Examining and Refining Your Singing Goals

Reprinted with permission from BackStage West. 

For more information on examining your singing goals, finding your own singing and performing style, and improving your live singing performances, please check out my book Singing Live: The Performing Skills Guidebook for Contemporary Singers

Out with friends at a club one night, a singer has an epiphany: what she wants more than anything is to be the next Janis Joplin. Unfortunately, she just spent five years learning arias with a classical voice teacher, developing her richest, highest tones. Her sweet, clear soprano voice won't cut it as a blues singer, and she knows nothing about belting, improvising riffs or working on stage with a rock band. Some of what she's learned in her classical studies might cross over, but she wishes she'd thought about where she was headed as a singer before devoting all those years exclusively to opera. 

It's important to know what your singing goals are. I don't mean technical goals like increasing your range or improving your tone, though they are important, too. What I mean is, when you daydream about singing, what and where are you singing? There are so many directions a singer can go, and the sooner you know what your goals are, the better you can direct your energies towards achieving them. 

Try that daydream right now. Relax, close your eyes, and imagine that you are singing a song you love, having a wonderful time. Try to suspend all judgments like "I'm too old" or "I'll never be good enough to do that". If you can't conjure up a scene that feels right, then imagine yourself in several different situations, taking note of which one seems like the most fun. Imagine yourself, for example, belting out the lead in a Broadway musical, wailing with a rousing gospel choir, laying down tracks in a recording studio, fronting a rock band in an amphitheater, or accompanying yourself on guitar at a coffeehouse. 

After you've dreamed up a singing situation that feels right, ask yourself the following questions: 
    • What style of music were you singing? Is that the style you love the most? 
    • Were you singing alone or with others? 
    • How were you dressed? Blue jeans? Evening attire? Leather? 
    • Where were you? An amphitheater? A church? How about the audience, were they sitting attentively? Dancing, screaming and storming the stage? 
    • What kind of accompaniment did you have? 

All these questions are to help you define the style of music and the context in which you want to sing that style. Once you've pinned down a singing goal that feels right, it's time to ask yourself some harder questions: 

    • Is your voice right for this style? If not, could you make it right with vocal studies? A reputable voice teacher can give you a decent opinion as to what you might realistically attain with training. If you can afford it, get opinions from several professionals. A friend of mine who is currently headlining throughout Australia was told by a teacher that she had no singing talent at all, and a student that I didn't expect much from got herself a record deal within a year of her first lesson! If you do consult a teacher, ask them beforehand if they can teach you what you need to know. Don't study with an opera teacher to learn jazz phrasing; don't go to a blues teacher to prepare for musical theater auditions.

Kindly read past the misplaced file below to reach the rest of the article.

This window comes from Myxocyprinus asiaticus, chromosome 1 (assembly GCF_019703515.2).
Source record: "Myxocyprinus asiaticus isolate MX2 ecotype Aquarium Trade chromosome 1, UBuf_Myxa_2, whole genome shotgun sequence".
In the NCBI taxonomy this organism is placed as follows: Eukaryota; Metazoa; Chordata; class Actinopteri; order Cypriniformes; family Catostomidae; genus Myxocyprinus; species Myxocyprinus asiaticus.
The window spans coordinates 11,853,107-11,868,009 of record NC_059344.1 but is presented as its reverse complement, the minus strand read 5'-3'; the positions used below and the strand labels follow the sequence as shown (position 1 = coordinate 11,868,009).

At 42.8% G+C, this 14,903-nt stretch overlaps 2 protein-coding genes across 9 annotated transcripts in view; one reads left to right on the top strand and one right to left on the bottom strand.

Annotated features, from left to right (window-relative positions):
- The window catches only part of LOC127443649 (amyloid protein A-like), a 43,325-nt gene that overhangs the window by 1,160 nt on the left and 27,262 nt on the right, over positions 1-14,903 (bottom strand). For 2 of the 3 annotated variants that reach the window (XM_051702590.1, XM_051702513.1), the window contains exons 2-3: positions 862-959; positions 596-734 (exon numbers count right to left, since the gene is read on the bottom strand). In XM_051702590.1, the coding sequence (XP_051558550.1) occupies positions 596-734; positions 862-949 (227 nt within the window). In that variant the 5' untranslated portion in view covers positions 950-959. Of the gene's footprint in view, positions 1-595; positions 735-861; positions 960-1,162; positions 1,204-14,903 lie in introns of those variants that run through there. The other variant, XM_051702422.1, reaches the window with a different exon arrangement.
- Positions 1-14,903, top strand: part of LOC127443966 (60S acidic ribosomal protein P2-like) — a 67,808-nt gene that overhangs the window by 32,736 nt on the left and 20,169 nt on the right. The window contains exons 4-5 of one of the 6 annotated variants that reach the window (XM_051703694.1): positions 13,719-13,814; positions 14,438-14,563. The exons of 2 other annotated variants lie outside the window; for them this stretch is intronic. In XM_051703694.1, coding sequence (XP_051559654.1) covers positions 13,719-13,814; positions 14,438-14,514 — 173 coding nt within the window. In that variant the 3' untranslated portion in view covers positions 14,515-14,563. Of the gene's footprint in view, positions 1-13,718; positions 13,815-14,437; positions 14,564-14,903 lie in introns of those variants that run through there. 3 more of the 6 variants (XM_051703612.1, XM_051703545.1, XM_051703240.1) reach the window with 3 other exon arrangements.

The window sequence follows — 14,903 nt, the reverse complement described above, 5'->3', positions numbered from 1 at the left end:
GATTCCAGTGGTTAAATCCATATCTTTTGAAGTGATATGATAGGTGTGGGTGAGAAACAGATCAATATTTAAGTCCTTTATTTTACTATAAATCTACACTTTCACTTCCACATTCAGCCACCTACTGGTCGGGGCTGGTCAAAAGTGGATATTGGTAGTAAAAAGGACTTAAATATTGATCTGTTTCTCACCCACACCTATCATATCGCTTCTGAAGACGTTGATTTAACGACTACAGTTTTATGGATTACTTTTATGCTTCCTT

If your voice truly isn't right for the style of music you love, you have several options. You can say to hell with the odds and go for your goal anyway. The world is filled with successful singers who have atypical voices--Neil Young and Macy Gray come to mind. Or, you can modify your goal slightly. For instance, if your voice isn't strong enough to lead a rock band, it might still be good enough to be a back-up singer. You could also make a slight style shift: maybe you don't have the volume and power to sing lead in a Broadway show, but your acting skills and smaller "character" voice could work great in cabaret. Blossom Dearie was a good example. 

    • Does your temperament fit the job description? Some singing positions require you to be outgoing, some require wild spontaneity, some require cool precision. While I have no qualms about walking into a recording studio and learning a song on the spot, the idea of doing 16 bars at a musical theater audition makes me queasy. You could make yourself miserable forcing yourself into a singing situation that goes against your nature. 

Research the reality behind your dream. Find someone who is doing what you want to do and take them out to lunch so you can pick their brain. Unless they are an overbooked superstar they might very well be flattered by the attention. Scour the internet for singers' chat groups and web sites. Read interviews with working singers in magazines. Get a good idea of the ups and downs of your singing goal and ask yourself honestly if it's right for you. 

    • Does your look fit the job description? I hate to have to ask that question, but sometimes appearance is an issue. Changing your wardrobe is easy enough , but ask yourself if you'll be comfortable singing jazz in cocktail wear, folk in blue jeans or heavy metal in leather. More importantly, ask yourself if you have the look for the style you want to sing. I'm all for busting stereotypes, but if you are fifty pounds heavier than every hard rock singer you admire, or if you want to be the first Asian rap superstar, do you have the guts and stamina to buck the status quo? Susan Boyle did just that, and made a career for herself. Make sure that you have her determination.